MM: Would you describe your research process for embedding tidbits of information into the larger body of your essays—and “Azalea” in particular?

JK: When I wrote “Azalea,” I went to the university library and looked up every book, every article, everything I could find that mentioned “azalea.” I searched the library’s online databases, as well. I sat at a small desk in the library with a stack of books and multiple tabs opened on my computer. I’d written a short draft of the essay and created an outline for scenes that I thought I might want to include, and then I read everything I could find about azaleas—from a gardening article in Southern Living, to an UPenn veterinarian article on poisonous plants, to an article in the Journal of Ethnopharmacology. I kept a separate bibliography document on my computer so I could refer back to different texts I found. I had a similar process when I wrote the other essays in the book, too. I also love to search the Oxford English Dictionary online as I’m drafting essay to see where the etymology of different words takes me. One difficult aspect of revision for this book was cutting out certain bits of research I’d found. I would often find something that really surprised me, and I wanted to find a way to fit it in the book, but sometimes a particular detail or thread didn’t work with the overall arc of the book, so I had to make some hard cuts in the revision process. 

MM: Does music play a role in your literary life/writing process? 

JK: Definitely. When I wrote The Rib Joint, I listened to music from different points in my life to help put me back into those moments. Sometimes I’d play the same song over and over again while I revised a scene. I think I listened to Bruce Springsteen’s “Secret Garden” about a hundred times. Music is a kind of time machine for me when I’m writing nonfiction. For a reading I did for an earlier draft of “When Pandora Was a Myth,” I played clips of different songs I mention in that essay. I sang part of a hymn from childhood, too. I grew up singing in the church choir every Sunday and playing guitar with my friends—which is something I talk about in the book—and because of that, I think, music and the repetition of certain refrains has always been central to my writing process. I’m working on a new creative nonfiction project about the villanelle—about queer desire, violence, narratives of loss that resist linear structures, obsession, Killing Eve, Elizabeth Bishop’s poem “One Art”—and I think part of the reason I’ve been drawn to the villanelle form for so long is because in church I always loved singing rounds, songs where one group begins singing the song and then, as they begin the second line of the song, another group begins singing the first line, and then a third group joins, and so on. It is a form that celebrates echoes. It’s a form that continuously circles back, which is why I love writing and reading nonfiction so much—I get to circle back with people.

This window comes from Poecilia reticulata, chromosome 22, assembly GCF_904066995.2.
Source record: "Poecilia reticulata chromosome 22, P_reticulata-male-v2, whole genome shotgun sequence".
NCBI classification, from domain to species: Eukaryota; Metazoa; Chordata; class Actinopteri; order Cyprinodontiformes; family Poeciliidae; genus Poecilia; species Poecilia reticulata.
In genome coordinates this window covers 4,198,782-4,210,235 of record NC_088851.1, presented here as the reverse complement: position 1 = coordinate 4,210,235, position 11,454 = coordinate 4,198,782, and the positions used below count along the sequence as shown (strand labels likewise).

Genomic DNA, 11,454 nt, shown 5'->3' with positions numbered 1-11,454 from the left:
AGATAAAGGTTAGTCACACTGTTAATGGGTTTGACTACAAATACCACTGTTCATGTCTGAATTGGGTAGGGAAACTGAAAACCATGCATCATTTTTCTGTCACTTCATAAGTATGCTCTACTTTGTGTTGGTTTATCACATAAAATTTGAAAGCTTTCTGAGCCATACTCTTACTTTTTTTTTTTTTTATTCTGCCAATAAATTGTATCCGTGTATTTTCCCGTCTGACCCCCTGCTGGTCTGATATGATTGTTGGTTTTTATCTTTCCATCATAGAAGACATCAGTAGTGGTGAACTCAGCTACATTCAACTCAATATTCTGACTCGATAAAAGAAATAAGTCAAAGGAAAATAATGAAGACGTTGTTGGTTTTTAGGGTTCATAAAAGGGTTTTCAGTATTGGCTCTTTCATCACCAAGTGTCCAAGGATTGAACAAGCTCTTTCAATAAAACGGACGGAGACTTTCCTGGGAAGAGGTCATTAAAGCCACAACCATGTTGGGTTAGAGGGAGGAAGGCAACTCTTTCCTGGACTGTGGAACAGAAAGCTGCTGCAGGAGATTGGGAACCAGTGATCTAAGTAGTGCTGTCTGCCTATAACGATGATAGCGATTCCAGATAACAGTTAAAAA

This interview was conducted by Alex Powell, who is a creative nonfiction editor of Miracle MonocleRead an excerpt of The Rib Joint, "Azalea," in this issue of Miracle Monocle. 

JULIA KOETS is the author of The Rib Joint: A Memoir in Essays (Red Hen Press, 2019), Hold Like Owls (The University of South Carolina Press, 2012), and Pine (forthcoming from Southern Indiana Review Press, Fall 2020). Julia is the winner of the 2017 Red Hen Press Nonfiction Award judged by Mark Doty and the 2011 South Carolina Poetry Book Prize judged by National Book Award Winner Nikky Finney. Julia's essays and poems have been published or are forthcoming in literary journals including Creative NonfictionIndiana ReviewNimrod, The Los Angeles ReviewCarolina Quarterly, and Portland Review. She earned her M.F.A. in poetry at the University of South Carolina and her Ph.D. in Creative Writing and Literature at the University of Cincinnati. She’s a Visiting Assistant Professor of creative nonfiction at the University of South Florida.